IBS, or irritable bowel syndrome, happens when the muscles surrounding the colon contract too easily or frequently. The result is abdominal pain, cramps, diarrhea or constipation, gas and bloating. IBS attacks can often be brought on by specific triggers, so a key part of treatment is learning which foods trigger IBS attacks and avoiding them. Treatment also includes exercise, avoiding stress, and medications if needed.

Constipation, or large, hard, or infrequent stools, happens to everyone at some point. It can be caused by a disruption in routine or food, or by eating a diet without many fresh fruits and vegetables. Although it is uncomfortable, constipation is common and usually not serious, but it can sometimes become chronic. Adding fiber to the diet, exercising, and taking medications may help.

GERD, or gastroesophageal reflux disease, is a severe form of chronic heartburn where stomach acid spills back up into the esophagus. Left untreated, the acid may even eat away at the esophagus and cause serious damage. Treatment includes changing the diet to avoid trigger foods, losing weight if needed, medications, or even surgery.

Hemorrhoids are blood vessels around the rectum that become irritated, swollen or torn while straining during a bowel movement. They are most often caused by constipation, but can also be caused by pregnancy, diarrhea, or simply a genetic predisposition towards hemorrhoids. Treatment involves first treating any constipation issues, then keeping the area clean and soothed until it has healed. If these measures are ineffective, surgery is sometimes used.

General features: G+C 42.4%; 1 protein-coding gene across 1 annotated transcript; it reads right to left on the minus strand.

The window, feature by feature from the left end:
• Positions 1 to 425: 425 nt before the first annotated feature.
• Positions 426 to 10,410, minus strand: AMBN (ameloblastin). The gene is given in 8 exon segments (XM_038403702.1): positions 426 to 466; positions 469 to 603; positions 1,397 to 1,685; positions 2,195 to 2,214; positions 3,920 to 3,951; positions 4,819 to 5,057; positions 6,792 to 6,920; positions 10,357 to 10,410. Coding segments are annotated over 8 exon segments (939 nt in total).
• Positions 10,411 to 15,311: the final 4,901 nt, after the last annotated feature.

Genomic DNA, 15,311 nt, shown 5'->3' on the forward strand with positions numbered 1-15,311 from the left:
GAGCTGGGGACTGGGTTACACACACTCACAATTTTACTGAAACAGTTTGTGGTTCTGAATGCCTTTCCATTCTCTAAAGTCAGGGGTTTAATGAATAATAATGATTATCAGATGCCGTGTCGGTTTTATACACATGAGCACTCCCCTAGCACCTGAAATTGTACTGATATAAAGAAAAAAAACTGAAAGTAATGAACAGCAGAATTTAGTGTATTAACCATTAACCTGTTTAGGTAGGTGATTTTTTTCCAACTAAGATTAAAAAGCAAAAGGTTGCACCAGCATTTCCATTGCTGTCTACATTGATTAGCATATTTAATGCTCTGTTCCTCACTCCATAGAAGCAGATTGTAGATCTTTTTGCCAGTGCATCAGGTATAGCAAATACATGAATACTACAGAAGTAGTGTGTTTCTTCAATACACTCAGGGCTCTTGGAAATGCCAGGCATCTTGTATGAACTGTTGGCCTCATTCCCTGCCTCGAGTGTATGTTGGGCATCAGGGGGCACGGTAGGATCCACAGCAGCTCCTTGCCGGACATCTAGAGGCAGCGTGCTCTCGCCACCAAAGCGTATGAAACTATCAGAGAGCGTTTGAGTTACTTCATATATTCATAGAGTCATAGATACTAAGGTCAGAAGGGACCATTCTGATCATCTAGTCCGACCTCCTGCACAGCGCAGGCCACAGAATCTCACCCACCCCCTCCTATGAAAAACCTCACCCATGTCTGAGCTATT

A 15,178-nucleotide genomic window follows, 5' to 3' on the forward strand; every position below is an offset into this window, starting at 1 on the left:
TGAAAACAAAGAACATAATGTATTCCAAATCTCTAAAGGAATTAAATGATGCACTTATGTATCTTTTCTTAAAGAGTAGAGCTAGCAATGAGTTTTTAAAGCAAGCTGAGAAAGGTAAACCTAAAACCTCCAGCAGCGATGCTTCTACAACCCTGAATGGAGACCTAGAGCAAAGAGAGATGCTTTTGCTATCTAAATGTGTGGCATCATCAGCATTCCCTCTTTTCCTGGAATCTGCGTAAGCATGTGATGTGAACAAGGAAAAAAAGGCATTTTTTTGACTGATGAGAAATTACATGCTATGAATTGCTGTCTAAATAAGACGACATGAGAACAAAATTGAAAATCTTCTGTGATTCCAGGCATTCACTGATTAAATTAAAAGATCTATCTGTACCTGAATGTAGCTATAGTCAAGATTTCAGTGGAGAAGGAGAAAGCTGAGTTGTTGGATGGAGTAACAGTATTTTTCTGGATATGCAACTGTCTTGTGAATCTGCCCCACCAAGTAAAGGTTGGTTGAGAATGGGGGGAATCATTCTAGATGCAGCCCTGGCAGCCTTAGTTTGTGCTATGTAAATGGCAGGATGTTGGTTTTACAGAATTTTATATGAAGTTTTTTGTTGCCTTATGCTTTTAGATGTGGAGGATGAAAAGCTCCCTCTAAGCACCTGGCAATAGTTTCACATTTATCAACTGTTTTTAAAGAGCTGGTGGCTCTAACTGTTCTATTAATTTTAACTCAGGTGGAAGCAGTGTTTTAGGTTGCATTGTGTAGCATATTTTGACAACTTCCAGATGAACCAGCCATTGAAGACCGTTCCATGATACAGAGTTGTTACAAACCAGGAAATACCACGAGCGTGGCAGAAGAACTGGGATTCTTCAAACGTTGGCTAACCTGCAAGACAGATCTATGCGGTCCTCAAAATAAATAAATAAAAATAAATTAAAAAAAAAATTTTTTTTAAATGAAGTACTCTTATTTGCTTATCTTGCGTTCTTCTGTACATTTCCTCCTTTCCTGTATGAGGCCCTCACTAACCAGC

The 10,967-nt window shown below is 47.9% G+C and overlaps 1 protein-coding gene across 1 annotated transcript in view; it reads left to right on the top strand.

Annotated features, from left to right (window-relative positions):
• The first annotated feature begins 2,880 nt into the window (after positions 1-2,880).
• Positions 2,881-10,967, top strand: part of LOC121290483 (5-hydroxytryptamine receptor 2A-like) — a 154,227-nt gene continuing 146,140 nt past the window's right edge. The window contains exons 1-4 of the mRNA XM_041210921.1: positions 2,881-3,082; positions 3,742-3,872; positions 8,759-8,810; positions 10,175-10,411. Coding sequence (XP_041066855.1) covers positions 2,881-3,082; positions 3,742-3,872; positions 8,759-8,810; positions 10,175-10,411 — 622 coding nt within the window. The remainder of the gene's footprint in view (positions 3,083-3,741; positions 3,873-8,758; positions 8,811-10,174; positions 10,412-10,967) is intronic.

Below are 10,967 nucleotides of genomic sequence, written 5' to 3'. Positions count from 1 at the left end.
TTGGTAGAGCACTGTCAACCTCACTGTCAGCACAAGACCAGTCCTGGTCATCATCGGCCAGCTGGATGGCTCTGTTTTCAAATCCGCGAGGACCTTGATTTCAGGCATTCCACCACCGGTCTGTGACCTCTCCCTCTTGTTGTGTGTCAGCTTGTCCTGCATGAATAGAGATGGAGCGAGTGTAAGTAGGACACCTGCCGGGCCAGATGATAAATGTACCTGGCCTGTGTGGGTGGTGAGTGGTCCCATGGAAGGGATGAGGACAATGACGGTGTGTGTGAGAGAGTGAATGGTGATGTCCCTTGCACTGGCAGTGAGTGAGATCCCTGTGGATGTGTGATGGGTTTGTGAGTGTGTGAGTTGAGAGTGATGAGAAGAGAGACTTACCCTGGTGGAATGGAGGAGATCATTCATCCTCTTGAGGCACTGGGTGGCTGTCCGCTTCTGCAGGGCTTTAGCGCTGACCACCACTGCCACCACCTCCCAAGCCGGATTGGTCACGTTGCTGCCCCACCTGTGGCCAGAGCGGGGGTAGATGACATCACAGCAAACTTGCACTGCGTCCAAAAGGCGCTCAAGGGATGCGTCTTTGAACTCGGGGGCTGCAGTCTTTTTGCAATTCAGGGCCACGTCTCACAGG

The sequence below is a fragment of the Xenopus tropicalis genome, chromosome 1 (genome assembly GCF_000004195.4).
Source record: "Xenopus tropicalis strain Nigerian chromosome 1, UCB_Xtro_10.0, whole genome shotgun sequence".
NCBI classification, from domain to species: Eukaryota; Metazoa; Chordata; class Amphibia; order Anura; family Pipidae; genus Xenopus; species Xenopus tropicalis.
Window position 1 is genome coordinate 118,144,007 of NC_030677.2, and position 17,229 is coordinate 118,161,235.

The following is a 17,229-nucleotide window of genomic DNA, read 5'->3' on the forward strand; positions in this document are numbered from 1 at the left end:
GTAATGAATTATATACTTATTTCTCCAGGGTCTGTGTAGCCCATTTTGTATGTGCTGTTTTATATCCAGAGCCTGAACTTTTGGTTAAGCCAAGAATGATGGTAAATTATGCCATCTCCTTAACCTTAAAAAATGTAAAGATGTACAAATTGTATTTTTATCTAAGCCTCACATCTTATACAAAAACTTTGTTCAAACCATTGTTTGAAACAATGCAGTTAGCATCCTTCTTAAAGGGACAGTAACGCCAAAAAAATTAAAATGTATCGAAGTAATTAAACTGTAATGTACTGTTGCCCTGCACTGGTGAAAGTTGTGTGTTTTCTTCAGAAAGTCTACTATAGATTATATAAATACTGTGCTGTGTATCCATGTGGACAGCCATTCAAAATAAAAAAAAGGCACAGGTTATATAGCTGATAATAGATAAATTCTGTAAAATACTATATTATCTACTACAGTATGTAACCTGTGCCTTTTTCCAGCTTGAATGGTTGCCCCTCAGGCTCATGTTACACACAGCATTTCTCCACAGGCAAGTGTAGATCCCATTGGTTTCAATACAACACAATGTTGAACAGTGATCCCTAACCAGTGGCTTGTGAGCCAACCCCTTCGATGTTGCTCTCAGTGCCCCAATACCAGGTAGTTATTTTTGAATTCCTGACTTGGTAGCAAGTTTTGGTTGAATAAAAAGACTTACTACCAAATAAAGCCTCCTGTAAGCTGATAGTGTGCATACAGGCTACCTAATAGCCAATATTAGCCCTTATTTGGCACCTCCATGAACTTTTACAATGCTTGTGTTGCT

Peptic ulcers are sores or spots of inflammation in the lining of the stomach or close to the stomach in the small intestine. Usually this area is coated with a protective lining that shields the tissue from the strong stomach acid, but a break in the lining can let acid in, causing the sores. It used to be thought that stress caused ulcers, but now we know that is not the case. Most often, they are caused by an infection by H. pylori bacteria, but ulcers can also be caused by alcohol abuse or overuse of aspirin, ibuprofen, naproxen, or other NSAIDS. The symptoms of an ulcer are pain, hunger, nausea, and fatigue.

Gastrointestinal problems, perhaps more than any other area, are markedly affected by lifestyle. Many disorders can be prevented or treated at least in part by eating a healthy diet high in fiber, exercising regularly, drinking enough water, and limiting alcohol intake. Still, the frequency of digestive disorders means that even the healthiest person can be affected by them. See your doctor if you notice blood in your stool, abdominal pain, unexplained weight loss, or any significant change in bowel movements.